Sanitation departments are the weak link of some municipal governments in Mozambique. A unit in need of better professional performance and positive change. And sometimes a place where old machinery and equipment are being retired after their historical contribution to municipal development.
Despite having the mandate to institute a comprehensive approach to managing all elements of the sanitation service chain,They are fiscally constrained and unable to provide a quality service that citizens consider worth paying for. Tackling these challenges and transforming sanitation departments to deliver on their mandate can seem daunting. But it comes down to one thing - Incentives.
The Mozambique Urban Sanitation Project, approved by the World Bank in May 2019, uses financial incentives to stimulate the much-needed institutional reforms at the municipal level and revenue collection for sanitation services. About ten percent of the project funding is through a performance-based grant scheme. The scheme links financing to achieving a minimum set of indicators (institutional, operational, and financial) on a performance scorecard agreed between each participating municipality (Maputo, Beira, Nampula, Quelimane, and Tete) and the National Directorate of Water Supply and Sanitation.
The grant consists of two parts: a fixed part linked to the achievement of specific institutional pre-requisites (such as the establishment of a ring-fenced municipal sanitation department, approval of the sanitation service improvement plan, and introduction of a sanitation fee) during the first two years of the project, and a variable part linked to actual sanitation revenues collected by the municipality throughout the project period. Municipalities are expected to utilize the grants to finance equipment, logistical support, and other assets and tools needed for sanitation service. The grant also contributes to funding the gap between sanitation service costs and the sanitation revenues collected.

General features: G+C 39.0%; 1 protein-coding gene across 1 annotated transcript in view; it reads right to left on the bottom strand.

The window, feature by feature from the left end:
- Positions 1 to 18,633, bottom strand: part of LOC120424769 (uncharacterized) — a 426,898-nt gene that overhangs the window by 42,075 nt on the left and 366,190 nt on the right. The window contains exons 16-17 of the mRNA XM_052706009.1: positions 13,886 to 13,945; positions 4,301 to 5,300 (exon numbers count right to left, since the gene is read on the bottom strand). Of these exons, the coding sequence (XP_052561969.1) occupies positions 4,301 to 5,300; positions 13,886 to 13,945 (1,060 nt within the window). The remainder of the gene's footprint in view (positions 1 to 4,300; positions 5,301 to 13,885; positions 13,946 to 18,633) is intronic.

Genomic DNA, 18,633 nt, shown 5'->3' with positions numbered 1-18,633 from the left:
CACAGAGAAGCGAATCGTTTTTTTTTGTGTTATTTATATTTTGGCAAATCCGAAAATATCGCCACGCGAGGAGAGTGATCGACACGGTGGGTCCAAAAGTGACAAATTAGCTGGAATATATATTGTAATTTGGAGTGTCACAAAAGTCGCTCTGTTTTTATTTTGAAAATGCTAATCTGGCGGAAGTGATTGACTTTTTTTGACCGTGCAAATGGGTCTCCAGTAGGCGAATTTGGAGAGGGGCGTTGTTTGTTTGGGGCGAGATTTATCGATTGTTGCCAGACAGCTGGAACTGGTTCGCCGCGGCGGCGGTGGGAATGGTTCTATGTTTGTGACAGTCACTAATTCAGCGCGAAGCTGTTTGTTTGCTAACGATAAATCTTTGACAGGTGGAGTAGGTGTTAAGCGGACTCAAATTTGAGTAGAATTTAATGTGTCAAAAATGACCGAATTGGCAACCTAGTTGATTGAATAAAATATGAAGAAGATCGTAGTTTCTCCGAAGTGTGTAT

By the end of August 2021,, introduced a sanitation tariff and set up ring-fenced sanitation management units, with the necessary financial and managerial autonomy. Beira municipality was the pioneer and received the first disbursement of the grants in October 2021, followed by Nampula, Quelimane, and Tete in November 2021. Others are upgrading workstations and providing technical and safety training for their staff.
The grants will enable municipalities to provide service improvements early in the project, thus increasing willingness to pay for service among citizens and allowing municipalities to gradually recover a significant proportion of the cost of delivering services through sanitation revenues. Beira, Nampula, and Quelimane have commenced revenue collection for sanitation services. Tete will start in December 2021 and Maputo early next year.
These early lessons from Mozambique show that well-designed financial incentives can overcome bureaucratic inertia, leading to action on long-standing institutional issues that affect sanitation service delivery in cities and municipalities.